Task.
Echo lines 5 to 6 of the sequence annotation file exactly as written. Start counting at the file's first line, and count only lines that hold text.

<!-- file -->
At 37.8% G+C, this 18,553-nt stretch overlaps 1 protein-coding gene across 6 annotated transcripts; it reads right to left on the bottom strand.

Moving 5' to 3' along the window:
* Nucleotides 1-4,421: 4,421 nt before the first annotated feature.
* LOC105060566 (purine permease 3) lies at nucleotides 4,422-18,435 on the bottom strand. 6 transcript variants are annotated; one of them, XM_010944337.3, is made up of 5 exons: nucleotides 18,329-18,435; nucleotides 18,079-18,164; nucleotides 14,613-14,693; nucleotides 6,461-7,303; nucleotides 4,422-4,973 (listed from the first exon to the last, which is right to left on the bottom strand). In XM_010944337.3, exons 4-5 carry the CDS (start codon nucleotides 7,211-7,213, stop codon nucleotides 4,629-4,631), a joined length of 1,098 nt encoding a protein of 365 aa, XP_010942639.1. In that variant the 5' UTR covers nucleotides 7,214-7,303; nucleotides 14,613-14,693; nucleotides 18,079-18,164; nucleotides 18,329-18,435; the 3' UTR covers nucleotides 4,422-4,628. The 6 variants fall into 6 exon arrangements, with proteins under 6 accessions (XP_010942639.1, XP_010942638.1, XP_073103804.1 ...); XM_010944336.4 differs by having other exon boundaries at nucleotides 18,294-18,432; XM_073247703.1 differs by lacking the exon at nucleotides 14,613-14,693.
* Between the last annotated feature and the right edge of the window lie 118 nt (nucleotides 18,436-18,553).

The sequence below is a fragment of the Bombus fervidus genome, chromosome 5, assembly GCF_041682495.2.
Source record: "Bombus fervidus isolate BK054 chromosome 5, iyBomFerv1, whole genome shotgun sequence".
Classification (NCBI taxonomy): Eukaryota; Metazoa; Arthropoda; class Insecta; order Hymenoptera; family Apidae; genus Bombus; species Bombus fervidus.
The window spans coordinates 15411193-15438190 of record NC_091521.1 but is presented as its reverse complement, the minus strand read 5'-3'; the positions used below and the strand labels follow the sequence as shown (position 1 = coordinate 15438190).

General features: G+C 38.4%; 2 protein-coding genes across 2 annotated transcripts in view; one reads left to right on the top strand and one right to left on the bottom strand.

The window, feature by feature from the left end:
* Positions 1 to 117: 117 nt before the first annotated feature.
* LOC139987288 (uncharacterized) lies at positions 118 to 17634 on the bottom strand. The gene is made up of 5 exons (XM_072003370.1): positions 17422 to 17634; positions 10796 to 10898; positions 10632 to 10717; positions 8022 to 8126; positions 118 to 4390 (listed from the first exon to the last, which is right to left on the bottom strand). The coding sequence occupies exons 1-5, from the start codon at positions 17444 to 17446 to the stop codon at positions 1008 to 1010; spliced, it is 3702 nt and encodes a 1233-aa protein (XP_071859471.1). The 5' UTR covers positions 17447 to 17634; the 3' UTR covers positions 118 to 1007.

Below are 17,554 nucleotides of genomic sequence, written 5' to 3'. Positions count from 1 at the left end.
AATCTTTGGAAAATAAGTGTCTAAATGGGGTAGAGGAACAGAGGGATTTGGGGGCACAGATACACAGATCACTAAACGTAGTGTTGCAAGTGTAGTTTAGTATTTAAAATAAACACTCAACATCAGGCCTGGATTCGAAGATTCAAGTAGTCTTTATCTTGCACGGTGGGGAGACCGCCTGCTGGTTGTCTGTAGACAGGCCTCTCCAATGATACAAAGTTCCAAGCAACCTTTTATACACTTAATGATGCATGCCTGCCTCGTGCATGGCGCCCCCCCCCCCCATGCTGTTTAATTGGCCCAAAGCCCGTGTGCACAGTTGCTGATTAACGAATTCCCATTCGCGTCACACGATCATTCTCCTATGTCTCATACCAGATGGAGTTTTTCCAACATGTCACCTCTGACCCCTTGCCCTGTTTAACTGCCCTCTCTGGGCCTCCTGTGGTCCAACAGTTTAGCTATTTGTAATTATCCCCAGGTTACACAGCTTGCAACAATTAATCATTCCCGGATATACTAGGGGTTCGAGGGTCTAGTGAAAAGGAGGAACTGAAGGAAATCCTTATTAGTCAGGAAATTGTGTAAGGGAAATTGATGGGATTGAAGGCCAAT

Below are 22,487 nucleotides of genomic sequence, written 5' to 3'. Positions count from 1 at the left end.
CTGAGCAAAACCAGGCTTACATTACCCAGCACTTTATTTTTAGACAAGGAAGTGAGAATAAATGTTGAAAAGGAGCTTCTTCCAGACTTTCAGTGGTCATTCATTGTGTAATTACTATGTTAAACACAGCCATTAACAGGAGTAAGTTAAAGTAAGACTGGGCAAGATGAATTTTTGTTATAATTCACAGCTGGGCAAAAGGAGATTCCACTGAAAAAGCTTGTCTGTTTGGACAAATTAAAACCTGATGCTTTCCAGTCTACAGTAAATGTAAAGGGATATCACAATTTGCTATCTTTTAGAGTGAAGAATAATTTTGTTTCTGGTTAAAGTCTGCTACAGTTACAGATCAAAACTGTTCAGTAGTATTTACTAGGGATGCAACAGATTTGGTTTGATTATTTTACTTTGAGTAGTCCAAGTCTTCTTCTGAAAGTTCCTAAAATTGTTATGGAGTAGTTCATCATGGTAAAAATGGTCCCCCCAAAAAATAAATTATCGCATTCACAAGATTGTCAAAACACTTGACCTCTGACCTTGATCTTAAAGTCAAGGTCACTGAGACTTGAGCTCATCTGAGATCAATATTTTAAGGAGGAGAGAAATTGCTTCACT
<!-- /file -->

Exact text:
* Between the last annotated feature and the right edge of the window lie 118 nt (nucleotides 18,436-18,553).

The sequence below is a fragment of the Bombus fervidus genome, chromosome 5, assembly GCF_041682495.2.